In response to the devastating earthquake that struck Haiti, UCSB is hosting a relief benefit at Corwin Pavilion tonight at 7 p.m.
Tonight’s event, slated to last until 9 p.m., will feature music, dinner and presentations from professors and local officials. A $5 minimum donation is recommended at the door; all contributions will be given to Direct Relief International and The Lambi Fund. The Environmental Affairs Board, The Human Rights Council, The Fund for Santa Barbara and KCSB collaborated to put on tonight’s fundraiser, with the Associated Students Legislative Council pledging to match all donations collected up to a $25,000 ceiling.
According to Nicolás Pascal, a global & international studies grad student and director of the Human Rights Council for UCSB, tonight’s benefit offers students the opportunity to donate to deserving organizations.
“The Lambi Fund helps Haitian families with long-term sustainable agriculture,” Pascal said. “Money is not the only form of relief, but it definitely helps if it goes to a legitimate non-profit or local foundation.”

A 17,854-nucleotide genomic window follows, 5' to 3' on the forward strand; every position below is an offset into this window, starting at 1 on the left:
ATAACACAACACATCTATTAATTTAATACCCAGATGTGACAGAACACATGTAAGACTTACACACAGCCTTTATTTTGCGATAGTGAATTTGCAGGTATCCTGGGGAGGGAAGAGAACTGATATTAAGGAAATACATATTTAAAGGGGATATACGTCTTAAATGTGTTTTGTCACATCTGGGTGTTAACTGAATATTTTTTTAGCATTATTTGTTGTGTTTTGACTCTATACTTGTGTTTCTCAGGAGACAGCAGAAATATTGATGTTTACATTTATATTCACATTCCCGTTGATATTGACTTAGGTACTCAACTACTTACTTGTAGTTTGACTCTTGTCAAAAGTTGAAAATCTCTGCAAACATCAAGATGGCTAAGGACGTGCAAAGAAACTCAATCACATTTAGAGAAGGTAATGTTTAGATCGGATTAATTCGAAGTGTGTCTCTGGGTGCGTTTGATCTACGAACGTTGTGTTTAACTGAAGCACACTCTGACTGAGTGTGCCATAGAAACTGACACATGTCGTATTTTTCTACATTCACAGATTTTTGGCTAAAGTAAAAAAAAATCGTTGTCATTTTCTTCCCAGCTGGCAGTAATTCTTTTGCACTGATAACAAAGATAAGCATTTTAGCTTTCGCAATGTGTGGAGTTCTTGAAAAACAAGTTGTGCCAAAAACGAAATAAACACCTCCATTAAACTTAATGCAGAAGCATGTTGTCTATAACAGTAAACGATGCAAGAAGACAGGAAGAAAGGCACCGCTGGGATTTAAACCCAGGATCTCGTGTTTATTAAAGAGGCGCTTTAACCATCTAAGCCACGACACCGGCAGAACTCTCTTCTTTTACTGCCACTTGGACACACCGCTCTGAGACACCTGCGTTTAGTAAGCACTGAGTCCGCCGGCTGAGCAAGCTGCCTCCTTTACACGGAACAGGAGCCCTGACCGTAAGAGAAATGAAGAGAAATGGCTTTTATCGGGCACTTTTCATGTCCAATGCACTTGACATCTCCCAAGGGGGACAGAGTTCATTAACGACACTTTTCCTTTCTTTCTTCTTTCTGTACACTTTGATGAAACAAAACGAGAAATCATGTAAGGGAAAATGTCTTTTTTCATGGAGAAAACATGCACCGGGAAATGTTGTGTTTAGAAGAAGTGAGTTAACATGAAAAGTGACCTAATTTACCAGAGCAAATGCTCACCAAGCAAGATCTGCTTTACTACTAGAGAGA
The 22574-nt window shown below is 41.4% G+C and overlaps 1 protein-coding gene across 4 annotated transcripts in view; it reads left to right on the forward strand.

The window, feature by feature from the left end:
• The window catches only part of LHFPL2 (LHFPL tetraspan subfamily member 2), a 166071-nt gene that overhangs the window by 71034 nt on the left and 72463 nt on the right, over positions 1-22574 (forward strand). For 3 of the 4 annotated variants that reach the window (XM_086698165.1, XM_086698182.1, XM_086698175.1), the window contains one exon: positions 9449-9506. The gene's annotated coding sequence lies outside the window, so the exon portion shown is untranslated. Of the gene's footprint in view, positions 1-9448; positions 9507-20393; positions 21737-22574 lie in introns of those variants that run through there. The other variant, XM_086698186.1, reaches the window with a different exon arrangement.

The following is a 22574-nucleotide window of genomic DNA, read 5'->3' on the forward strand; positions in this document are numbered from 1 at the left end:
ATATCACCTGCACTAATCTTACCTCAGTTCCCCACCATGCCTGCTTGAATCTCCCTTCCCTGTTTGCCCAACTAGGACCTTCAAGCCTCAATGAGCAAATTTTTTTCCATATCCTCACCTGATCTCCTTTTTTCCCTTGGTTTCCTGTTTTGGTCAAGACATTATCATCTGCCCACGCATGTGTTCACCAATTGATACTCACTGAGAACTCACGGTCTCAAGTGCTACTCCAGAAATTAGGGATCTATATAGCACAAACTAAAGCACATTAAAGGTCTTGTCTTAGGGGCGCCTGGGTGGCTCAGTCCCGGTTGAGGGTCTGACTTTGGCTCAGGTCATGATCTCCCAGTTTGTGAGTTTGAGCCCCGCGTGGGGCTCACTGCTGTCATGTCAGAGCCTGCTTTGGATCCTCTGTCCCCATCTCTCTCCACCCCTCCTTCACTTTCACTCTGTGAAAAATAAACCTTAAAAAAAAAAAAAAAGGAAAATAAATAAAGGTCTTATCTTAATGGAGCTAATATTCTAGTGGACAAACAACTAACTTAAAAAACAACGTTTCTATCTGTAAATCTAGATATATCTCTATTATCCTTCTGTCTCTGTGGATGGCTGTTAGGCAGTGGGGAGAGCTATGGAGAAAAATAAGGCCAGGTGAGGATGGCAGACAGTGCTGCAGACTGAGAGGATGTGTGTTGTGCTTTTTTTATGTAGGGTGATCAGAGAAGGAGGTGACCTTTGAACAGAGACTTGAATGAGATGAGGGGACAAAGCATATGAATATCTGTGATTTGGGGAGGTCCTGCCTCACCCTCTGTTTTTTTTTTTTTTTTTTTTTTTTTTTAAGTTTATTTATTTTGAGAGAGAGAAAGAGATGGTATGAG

The benefit will feature a multimedia presentation by Dr. Nadège Clitandre from the Center for Black Studies. Clitandre, the executive director of Haiti Soleil, a nonprofit organization supporting educational development in Haiti, returned to the U.S. from Haiti just days before the earthquake struck.
Nick Allen, a fourth-year environmental studies and business economics major and co-chair of the Environmental Affairs Board, said that Clitandre’s presentation will provide attendees with insight into Haiti’s history.
“Dr. Clitandre has an acute understanding of the social and environmental exploitation that has led to the widespread poverty, food insecurity and limited resource access that magnified the negative impacts of the quake,” Allen said. “Her talk will highlight perspectives that are often overlooked, and will bring the concept of environmental justice to life through analysis of this human tragedy.”
Although contributions are a critical part of the relief effort, EAB co-chair Violetta Muselli said the benefit is aimed to encourage much more than that.
“It is important that relief efforts in Haiti do not become just another shock-driven cause,” Muselli, a fourth-year environmental studies major, said. “A month from now, when the pictures of Haiti are no longer on CNN, the people of Haiti will still be suffering. This is when they will need the most help.”